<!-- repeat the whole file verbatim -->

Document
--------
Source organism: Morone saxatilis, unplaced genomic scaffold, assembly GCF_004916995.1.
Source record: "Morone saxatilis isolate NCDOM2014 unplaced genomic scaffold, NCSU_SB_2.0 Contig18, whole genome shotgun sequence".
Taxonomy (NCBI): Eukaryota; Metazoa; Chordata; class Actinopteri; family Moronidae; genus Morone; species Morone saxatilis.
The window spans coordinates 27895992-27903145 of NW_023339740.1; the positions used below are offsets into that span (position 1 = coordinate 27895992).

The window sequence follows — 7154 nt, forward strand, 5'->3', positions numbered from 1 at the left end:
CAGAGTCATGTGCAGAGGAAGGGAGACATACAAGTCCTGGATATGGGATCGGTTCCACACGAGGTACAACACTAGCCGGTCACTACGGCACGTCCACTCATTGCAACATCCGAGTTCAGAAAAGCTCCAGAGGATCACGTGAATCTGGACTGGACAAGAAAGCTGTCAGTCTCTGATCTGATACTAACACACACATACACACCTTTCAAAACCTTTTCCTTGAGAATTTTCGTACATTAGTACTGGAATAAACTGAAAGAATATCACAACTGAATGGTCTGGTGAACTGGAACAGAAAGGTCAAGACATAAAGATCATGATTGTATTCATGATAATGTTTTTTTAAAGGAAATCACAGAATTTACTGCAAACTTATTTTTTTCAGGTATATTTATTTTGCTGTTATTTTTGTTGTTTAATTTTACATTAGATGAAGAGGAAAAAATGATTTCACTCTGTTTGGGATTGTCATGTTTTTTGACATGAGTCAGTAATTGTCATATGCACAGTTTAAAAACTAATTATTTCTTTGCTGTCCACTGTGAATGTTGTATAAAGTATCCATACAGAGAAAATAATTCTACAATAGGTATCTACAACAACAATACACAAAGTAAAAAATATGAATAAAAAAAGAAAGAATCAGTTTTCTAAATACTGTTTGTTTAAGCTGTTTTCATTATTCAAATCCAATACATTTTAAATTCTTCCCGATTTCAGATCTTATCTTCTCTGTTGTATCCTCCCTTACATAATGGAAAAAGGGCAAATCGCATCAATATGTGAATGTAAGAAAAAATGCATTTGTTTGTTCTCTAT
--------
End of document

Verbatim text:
Source organism: Morone saxatilis, unplaced genomic scaffold, assembly GCF_004916995.1.
Source record: "Morone saxatilis isolate NCDOM2014 unplaced genomic scaffold, NCSU_SB_2.0 Contig18, whole genome shotgun sequence".
Taxonomy (NCBI): Eukaryota; Metazoa; Chordata; class Actinopteri; family Moronidae; genus Morone; species Morone saxatilis.
The window spans coordinates 27895992-27903145 of NW_023339740.1; the positions used below are offsets into that span (position 1 = coordinate 27895992).

The window sequence follows — 7154 nt, forward strand, 5'->3', positions numbered from 1 at the left end:
CAGAGTCATGTGCAGAGGAAGGGAGACATACAAGTCCTGGATATGGGATCGGTTCCACACGAGGTACAACACTAGCCGGTCACTACGGCACGTCCACTCATTGCAACATCCGAGTTCAGAAAAGCTCCAGAGGATCACGTGAATCTGGACTGGACAAGAAAGCTGTCAGTCTCTGATCTGATACTAACACACACATACACACCTTTCAAAACCTTTTCCTTGAGAATTTTCGTACATTAGTACTGGAATAAACTGAAAGAATATCACAACTGAATGGTCTGGTGAACTGGAACAGAAAGGTCAAGACATAAAGATCATGATTGTATTCATGATAATGTTTTTTTAAAGGAAATCACAGAATTTACTGCAAACTTATTTTTTTCAGGTATATTTATTTTGCTGTTATTTTTGTTGTTTAATTTTACATTAGATGAAGAGGAAAAAATGATTTCACTCTGTTTGGGATTGTCATGTTTTTTGACATGAGTCAGTAATTGTCATATGCACAGTTTAAAAACTAATTATTTCTTTGCTGTCCACTGTGAATGTTGTATAAAGTATCCATACAGAGAAAATAATTCTACAATAGGTATCTACAACAACAATACACAAAGTAAAAAATATGAATAAAAAAAGAAAGAATCAGTTTTCTAAATACTGTTTGTTTAAGCTGTTTTCATTATTCAAATCCAATACATTTTAAATTCTTCCCGATTTCAGATCTTATCTTCTCTGTTGTATCCTCCCTTACATAATGGAAAAAGGGCAAATCGCATCAATATGTGAATGTAAGAAAAAATGCATTTGTTTGTTCTCTAT